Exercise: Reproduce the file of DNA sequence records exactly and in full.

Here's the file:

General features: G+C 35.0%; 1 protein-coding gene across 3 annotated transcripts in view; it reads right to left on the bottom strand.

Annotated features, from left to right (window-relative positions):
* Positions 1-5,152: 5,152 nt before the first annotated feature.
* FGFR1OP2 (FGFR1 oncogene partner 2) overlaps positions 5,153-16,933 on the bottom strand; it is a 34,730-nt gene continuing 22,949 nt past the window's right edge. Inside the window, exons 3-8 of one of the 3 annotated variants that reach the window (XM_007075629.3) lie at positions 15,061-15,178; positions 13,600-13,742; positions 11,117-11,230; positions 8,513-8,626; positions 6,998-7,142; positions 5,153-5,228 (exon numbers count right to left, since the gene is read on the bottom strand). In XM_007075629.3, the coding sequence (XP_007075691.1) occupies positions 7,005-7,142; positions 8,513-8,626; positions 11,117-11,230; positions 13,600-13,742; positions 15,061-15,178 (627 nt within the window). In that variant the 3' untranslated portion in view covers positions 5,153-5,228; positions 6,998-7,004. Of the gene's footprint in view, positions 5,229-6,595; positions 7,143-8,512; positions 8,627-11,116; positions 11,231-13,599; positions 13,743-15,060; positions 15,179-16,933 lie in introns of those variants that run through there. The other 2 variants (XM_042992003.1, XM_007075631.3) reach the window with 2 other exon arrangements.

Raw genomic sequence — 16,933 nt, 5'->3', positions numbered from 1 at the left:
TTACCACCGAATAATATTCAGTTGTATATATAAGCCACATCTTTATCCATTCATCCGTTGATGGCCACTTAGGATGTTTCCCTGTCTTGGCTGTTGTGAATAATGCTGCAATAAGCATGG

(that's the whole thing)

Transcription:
General features: G+C 35.0%; 1 protein-coding gene across 3 annotated transcripts in view; it reads right to left on the bottom strand.

Annotated features, from left to right (window-relative positions):
* Positions 1-5,152: 5,152 nt before the first annotated feature.
* FGFR1OP2 (FGFR1 oncogene partner 2) overlaps positions 5,153-16,933 on the bottom strand; it is a 34,730-nt gene continuing 22,949 nt past the window's right edge. Inside the window, exons 3-8 of one of the 3 annotated variants that reach the window (XM_007075629.3) lie at positions 15,061-15,178; positions 13,600-13,742; positions 11,117-11,230; positions 8,513-8,626; positions 6,998-7,142; positions 5,153-5,228 (exon numbers count right to left, since the gene is read on the bottom strand). In XM_007075629.3, the coding sequence (XP_007075691.1) occupies positions 7,005-7,142; positions 8,513-8,626; positions 11,117-11,230; positions 13,600-13,742; positions 15,061-15,178 (627 nt within the window). In that variant the 3' untranslated portion in view covers positions 5,153-5,228; positions 6,998-7,004. Of the gene's footprint in view, positions 5,229-6,595; positions 7,143-8,512; positions 8,627-11,116; positions 11,231-13,599; positions 13,743-15,060; positions 15,179-16,933 lie in introns of those variants that run through there. The other 2 variants (XM_042992003.1, XM_007075631.3) reach the window with 2 other exon arrangements.

Raw genomic sequence — 16,933 nt, 5'->3', positions numbered from 1 at the left:
TTACCACCGAATAATATTCAGTTGTATATATAAGCCACATCTTTATCCATTCATCCGTTGATGGCCACTTAGGATGTTTCCCTGTCTTGGCTGTTGTGAATAATGCTGCAATAAGCATGG